In order to attempt to obtain more accurate numerical values for the critical exponents we use the fixed point approximation. This consists in first finding the zeros of the beta functions, then evaluating the anomalous dimension, η, in the fixed point g4* and substituting this numerical value in the beta functions to find the critical exponents. The critical exponents obtained by using the fixed point approximation are shown in Table 4.


TABLE 4. Numerical values obtained for critical exponents using the fixed point approximation. Causal2 corresponds to values computed using (21) and Causal4 corresponds to the ones computed using (LABEL:c4).

Since the numerical values reported in Table 2 were found to have a strong scheme dependence, it is important to compare the renormalization scheme dependence vs. the causal-euclidean results in the latter ones in Table 4. We compute the average of the difference between the critical exponents obtained in the different renormalization schemes and the “Causal vs. Euclidean” results with each of both methods.

In Table 5 we observe that, while the first method (full) shows a stronger renormalization scheme dependence, with the fixed point approximation method the “Causal vs. Euclidean” relation is more significant than the renormalization scheme dependence. Regarding the accuracy of the values for the critical exponent obtained with both methods compared to the theoretical values (35), we observe that the Causal ones differ more from the theoretical value than the Euclidean critical exponents. Therefore we can conclude that in this case the fixed point approximation is more useful for differentiating the Causal from the Euclidean results, while the full method reproduces more accurate numerical results.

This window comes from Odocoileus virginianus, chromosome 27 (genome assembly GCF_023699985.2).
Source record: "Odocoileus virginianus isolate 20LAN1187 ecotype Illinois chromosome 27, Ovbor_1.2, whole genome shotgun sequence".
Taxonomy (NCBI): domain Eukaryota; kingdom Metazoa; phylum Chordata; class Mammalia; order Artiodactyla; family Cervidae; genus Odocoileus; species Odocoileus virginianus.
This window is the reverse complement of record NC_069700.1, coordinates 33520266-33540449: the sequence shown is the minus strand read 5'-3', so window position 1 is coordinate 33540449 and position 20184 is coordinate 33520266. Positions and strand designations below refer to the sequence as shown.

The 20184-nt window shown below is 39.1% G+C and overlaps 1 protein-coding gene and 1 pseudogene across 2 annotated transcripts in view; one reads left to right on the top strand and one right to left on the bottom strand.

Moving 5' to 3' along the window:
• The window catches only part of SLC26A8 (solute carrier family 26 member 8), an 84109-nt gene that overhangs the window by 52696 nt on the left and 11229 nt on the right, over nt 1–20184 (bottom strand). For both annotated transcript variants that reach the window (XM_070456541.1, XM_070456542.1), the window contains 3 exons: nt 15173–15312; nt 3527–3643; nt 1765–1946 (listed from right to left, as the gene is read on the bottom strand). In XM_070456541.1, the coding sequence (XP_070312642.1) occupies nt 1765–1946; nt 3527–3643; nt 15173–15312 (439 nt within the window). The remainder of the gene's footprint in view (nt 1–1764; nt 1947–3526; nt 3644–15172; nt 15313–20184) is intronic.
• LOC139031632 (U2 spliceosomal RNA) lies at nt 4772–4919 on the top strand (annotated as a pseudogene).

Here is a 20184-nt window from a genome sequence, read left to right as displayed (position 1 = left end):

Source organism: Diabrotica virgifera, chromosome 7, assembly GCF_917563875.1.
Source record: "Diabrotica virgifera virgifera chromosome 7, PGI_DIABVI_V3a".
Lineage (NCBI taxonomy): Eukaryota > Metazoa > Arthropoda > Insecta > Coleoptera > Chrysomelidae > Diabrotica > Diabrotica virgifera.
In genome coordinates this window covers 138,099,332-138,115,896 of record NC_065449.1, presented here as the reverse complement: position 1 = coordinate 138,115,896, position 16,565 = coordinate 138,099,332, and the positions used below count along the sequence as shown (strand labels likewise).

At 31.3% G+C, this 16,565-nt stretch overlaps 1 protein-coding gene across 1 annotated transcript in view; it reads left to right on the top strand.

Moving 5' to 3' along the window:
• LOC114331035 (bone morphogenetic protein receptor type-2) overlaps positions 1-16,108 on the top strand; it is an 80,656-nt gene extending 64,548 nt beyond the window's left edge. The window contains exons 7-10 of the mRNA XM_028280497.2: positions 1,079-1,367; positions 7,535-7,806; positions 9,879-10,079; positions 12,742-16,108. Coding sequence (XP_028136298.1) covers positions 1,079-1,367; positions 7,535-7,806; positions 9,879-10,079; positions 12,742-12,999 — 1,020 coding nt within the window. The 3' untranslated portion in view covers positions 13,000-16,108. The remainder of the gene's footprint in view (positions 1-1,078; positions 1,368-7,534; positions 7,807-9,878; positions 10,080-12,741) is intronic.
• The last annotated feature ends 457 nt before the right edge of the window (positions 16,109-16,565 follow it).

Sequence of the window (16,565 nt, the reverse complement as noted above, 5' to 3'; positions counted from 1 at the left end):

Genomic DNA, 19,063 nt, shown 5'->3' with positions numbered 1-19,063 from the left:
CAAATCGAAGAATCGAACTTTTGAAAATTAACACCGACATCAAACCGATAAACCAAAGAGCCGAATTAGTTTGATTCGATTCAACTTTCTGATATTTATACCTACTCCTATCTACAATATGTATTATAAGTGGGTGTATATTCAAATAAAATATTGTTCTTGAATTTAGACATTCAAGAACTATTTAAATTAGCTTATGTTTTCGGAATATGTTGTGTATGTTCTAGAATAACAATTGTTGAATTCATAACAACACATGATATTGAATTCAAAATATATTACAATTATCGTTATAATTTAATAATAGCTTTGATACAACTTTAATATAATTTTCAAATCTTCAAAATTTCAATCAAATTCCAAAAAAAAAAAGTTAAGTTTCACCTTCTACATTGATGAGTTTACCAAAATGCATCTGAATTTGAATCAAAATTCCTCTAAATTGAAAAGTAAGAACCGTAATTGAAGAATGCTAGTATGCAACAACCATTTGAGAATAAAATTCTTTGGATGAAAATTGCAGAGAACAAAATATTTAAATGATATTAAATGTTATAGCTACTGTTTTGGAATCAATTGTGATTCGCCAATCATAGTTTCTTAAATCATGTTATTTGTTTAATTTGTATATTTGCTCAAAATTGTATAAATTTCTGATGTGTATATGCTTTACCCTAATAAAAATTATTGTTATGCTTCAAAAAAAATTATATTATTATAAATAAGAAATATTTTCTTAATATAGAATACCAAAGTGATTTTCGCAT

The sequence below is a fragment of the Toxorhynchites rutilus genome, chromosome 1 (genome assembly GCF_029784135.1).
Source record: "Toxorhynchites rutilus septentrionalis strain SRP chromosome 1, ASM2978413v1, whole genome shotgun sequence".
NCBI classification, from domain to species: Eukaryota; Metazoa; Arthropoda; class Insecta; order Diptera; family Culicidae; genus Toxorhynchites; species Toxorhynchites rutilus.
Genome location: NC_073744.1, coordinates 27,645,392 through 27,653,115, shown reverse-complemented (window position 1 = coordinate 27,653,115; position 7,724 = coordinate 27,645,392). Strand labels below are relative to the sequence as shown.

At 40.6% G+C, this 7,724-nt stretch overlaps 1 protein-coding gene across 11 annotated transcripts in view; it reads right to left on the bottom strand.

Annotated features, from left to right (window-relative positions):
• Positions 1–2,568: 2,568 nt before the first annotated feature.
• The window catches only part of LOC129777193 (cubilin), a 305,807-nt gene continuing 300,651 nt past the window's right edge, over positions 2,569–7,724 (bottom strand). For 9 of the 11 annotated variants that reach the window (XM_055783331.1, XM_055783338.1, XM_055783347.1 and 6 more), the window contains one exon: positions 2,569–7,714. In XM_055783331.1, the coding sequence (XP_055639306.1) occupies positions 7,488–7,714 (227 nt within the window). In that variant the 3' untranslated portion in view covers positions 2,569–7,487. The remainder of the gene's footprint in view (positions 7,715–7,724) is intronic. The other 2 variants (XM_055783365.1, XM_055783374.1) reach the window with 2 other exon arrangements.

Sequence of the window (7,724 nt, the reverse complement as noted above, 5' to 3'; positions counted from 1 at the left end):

TABLE 5. Renormalization scheme dependence and Causal-Euclidean difference with both methods.


This contribution is motivated by the observation that the application of the FRGE to tensor models with dual weights could lead to an approach to quantum gravity that combines the advantages of the systematic search of continuum limits with the FRGE with the physically promising phase diagrams of CDT and EDT. The systematic development of these tools and the systematic investigation of these models is a very ambitious task. In this contribution we took a first step into this direction and considered the FRGE flow of a matrix model for CDT in 1 + 1 dimensions proposed by Benedetti and Henson. This model implements a foliation through a dual weighting of Feynman graphs, which introduces an action with an index-dependent propagator. This action, upon integration of an auxiliary field, reduces to an action with an index dependent interaction.